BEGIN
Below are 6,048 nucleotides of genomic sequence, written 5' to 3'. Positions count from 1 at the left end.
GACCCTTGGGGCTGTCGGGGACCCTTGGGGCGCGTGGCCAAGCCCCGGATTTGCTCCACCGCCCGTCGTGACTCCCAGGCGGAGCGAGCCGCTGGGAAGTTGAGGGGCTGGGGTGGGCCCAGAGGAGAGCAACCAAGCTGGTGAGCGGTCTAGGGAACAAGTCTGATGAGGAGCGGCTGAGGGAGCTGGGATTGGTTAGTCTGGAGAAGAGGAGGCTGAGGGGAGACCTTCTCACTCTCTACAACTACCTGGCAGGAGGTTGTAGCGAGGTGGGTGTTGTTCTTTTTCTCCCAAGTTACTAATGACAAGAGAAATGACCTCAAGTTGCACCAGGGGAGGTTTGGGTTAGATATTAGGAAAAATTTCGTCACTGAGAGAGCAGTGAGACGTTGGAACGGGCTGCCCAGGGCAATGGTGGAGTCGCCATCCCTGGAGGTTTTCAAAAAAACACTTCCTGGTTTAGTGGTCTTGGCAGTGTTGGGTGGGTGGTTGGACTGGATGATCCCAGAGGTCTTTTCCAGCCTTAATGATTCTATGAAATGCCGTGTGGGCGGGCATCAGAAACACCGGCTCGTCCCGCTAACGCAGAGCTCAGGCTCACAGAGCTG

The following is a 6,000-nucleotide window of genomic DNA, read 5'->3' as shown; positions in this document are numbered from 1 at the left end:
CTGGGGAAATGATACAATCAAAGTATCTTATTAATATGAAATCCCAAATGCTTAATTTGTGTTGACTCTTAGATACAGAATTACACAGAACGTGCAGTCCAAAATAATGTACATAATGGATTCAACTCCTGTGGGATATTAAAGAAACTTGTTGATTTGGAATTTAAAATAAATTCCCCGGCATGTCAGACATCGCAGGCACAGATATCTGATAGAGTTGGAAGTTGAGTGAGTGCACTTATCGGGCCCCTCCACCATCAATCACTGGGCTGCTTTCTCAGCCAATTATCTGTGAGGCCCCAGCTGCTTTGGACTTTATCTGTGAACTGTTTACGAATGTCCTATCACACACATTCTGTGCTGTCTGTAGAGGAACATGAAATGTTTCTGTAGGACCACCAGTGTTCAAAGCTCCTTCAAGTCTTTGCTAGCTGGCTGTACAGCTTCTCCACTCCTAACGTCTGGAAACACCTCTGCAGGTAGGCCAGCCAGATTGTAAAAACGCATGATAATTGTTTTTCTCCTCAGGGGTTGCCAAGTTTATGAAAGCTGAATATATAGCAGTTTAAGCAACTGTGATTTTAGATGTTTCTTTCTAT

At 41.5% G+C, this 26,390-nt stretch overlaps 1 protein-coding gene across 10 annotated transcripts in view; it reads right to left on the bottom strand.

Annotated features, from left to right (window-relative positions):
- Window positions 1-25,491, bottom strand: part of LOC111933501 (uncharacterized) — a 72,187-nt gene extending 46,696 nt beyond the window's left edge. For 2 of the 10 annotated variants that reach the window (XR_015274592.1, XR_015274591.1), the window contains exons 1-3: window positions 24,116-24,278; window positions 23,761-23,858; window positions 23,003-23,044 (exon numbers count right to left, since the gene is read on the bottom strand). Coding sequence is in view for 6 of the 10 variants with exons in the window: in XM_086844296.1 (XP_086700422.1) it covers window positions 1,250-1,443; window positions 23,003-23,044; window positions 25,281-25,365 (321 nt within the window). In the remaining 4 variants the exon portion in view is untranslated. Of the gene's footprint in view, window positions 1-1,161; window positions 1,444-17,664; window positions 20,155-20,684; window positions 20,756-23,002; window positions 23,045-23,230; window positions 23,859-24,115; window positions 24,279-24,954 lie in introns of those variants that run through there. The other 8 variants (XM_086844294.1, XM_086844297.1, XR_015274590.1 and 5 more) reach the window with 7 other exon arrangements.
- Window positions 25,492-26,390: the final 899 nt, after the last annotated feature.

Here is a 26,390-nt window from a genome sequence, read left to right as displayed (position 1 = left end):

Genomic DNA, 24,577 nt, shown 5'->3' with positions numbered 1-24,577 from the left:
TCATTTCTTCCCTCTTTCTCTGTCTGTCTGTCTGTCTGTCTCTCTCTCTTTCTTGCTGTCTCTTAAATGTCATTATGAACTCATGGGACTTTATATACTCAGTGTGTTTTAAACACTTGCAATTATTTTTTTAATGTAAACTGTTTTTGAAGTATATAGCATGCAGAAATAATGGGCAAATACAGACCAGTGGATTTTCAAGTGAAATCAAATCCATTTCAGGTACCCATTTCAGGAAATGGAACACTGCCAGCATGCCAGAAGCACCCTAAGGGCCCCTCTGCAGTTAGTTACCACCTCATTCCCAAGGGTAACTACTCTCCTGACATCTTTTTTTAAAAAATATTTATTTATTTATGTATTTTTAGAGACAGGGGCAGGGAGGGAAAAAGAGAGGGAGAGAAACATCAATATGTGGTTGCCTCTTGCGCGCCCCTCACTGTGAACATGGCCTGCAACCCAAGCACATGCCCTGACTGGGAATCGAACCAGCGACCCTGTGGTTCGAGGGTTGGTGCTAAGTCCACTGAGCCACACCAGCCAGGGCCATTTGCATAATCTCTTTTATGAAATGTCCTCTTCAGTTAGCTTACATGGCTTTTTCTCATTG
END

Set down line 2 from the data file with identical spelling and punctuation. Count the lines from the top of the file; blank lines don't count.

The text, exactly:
GACCCTTGGGGCTGTCGGGGACCCTTGGGGCGCGTGGCCAAGCCCCGGATTTGCTCCACCGCCCGTCGTGACTCCCAGGCGGAGCGAGCCGCTGGGAAGTTGAGGGGCTGGGGTGGGCCCAGAGGAGAGCAACCAAGCTGGTGAGCGGTCTAGGGAACAAGTCTGATGAGGAGCGGCTGAGGGAGCTGGGATTGGTTAGTCTGGAGAAGAGGAGGCTGAGGGGAGACCTTCTCACTCTCTACAACTACCTGGCAGGAGGTTGTAGCGAGGTGGGTGTTGTTCTTTTTCTCCCAAGTTACTAATGACAAGAGAAATGACCTCAAGTTGCACCAGGGGAGGTTTGGGTTAGATATTAGGAAAAATTTCGTCACTGAGAGAGCAGTGAGACGTTGGAACGGGCTGCCCAGGGCAATGGTGGAGTCGCCATCCCTGGAGGTTTTCAAAAAAACACTTCCTGGTTTAGTGGTCTTGGCAGTGTTGGGTGGGTGGTTGGACTGGATGATCCCAGAGGTCTTTTCCAGCCTTAATGATTCTATGAAATGCCGTGTGGGCGGGCATCAGAAACACCGGCTCGTCCCGCTAACGCAGAGCTCAGGCTCACAGAGCTG